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July 20, 2021 10:59 AM EDT

The American Medical Association Foundation announced on Tuesday that the University of Wisconsin-Madison’s School of Public Health and Medicine will be the first institution to participate in its new National LGBTQ+ Fellowship Program, which aims to combat shortcomings in the medical care provided to LGBTQ people in the United States.

The fellowship, which launches with a $750,000 grant from the AMA Foundation—the association’s philanthropic arm—aims to provide training for early-career physicians on how to best meet the needs of LGBTQ patients and combat disparities in the health equity landscape. The UW-M’s School of Public Health and Medicine will launch its first fellow in July of 2022. (The AMA also announced plans to launch similar programs at other medical schools, with the goal of eventually training hundreds of fellows and developing new standards of care across medical disciplines.)

The school’s selection came after a peer-reviewed application process, the AMA Foundation said in a press release, and was chosen because of the school’s established “extensive multidisciplinary network of institutional and community leaders with expertise in LGBTQ+ health.”

“A lot of our current health professionals weren’t really trained in this area,” Dr. Elizabeth Petty, the senior associate dean of academic affairs at the UW-M’s School of Medicine and Public Health, explains. “The landscape has been changing very rapidly as more and more individuals are really embracing their authentic gender identity. There’s some real mismatch there, and a lot of opportunity for [medical professionals] to learn and to grow.”

A 2017 poll by NPR, the Robert Wood Johnson Foundation and the Harvard T.H. Chan School of Public Health found that nearly one in five LGBTQ adults have avoided seeking care in the past out of fear of discrimination. And misinformation around gender-affirming care, particularly for trans youth, has been on the rise in 2021, as an unprecedented number of anti-trans bills have been introduced in state legislatures in the last 7 months. At least 250 anti-LGBTQ bills have been introduced in state legislatures this year alone, according to the advocacy group Human Rights Campaign, and at least 35 have focused on banning transgender youth from accessing gender-affirming medical care. In the spring, Arkansas became the first state to actually outlaw gender-affirming care for transgender youth.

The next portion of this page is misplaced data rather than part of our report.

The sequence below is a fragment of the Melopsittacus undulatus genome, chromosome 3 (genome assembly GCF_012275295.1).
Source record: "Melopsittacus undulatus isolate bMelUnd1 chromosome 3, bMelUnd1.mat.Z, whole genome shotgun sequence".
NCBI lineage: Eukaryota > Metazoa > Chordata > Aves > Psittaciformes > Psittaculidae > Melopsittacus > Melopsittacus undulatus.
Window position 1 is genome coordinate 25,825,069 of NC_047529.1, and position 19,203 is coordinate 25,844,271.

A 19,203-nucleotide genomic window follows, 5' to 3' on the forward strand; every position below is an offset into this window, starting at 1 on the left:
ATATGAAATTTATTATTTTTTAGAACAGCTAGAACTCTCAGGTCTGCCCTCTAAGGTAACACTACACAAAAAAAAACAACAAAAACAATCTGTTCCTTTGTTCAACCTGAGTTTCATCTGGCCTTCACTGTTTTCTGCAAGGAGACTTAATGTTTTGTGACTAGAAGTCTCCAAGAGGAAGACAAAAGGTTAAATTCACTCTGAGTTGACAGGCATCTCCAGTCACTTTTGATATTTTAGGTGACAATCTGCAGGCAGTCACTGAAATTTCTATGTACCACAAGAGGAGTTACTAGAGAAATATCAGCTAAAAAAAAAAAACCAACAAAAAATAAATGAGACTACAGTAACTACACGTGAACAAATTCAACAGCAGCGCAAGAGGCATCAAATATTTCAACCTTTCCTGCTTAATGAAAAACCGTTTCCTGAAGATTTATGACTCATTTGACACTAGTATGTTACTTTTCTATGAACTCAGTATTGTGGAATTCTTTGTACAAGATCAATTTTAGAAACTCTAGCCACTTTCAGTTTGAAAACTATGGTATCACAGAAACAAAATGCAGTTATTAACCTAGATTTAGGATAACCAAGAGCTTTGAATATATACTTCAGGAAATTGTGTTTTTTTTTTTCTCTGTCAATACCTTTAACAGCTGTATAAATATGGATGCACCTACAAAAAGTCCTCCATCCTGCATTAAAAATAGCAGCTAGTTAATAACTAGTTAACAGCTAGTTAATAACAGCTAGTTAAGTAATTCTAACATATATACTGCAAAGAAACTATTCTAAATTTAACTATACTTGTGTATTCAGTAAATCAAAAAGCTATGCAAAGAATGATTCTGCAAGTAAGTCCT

Read more: In Arkansas, Trans Youth Face the Country’s Strictest Laws Yet

LGBTQ health disparities can appear in several ways. Misconceptions and incorrect assumptions about people’s sexual activity or gender identity can lead providers to not provide the correct treatment, Dr. Petty explains, giving the example of a provider who might not think to offer a queer woman a pap smear because they might assume she’s never had sex with a man, or cannot contract the HPV virus from sex with a woman (which is untrue). Both misguided assumptions could lead to the patient receiving inadequate care. Dr. Petty also says doctors treating LGBTQ patients need to be more sensitive to the ways sociocultural issues can impact LGBTQ health, such as how a lack of support from one’s community, or even their own family, can lead to significant stress that increases the risk of depression, substance abuse and suicide.

“We want to really try to create an affirming environment that allows individuals to feel comfortable and confident in their health care providers, [and] that their health care providers will be able to understand and provide compassionate and affirming care across a diverse spectrum of identities,” Dr. Petty says.

Write to Madeleine Carlisle at madeleine.carlisle@time.com.

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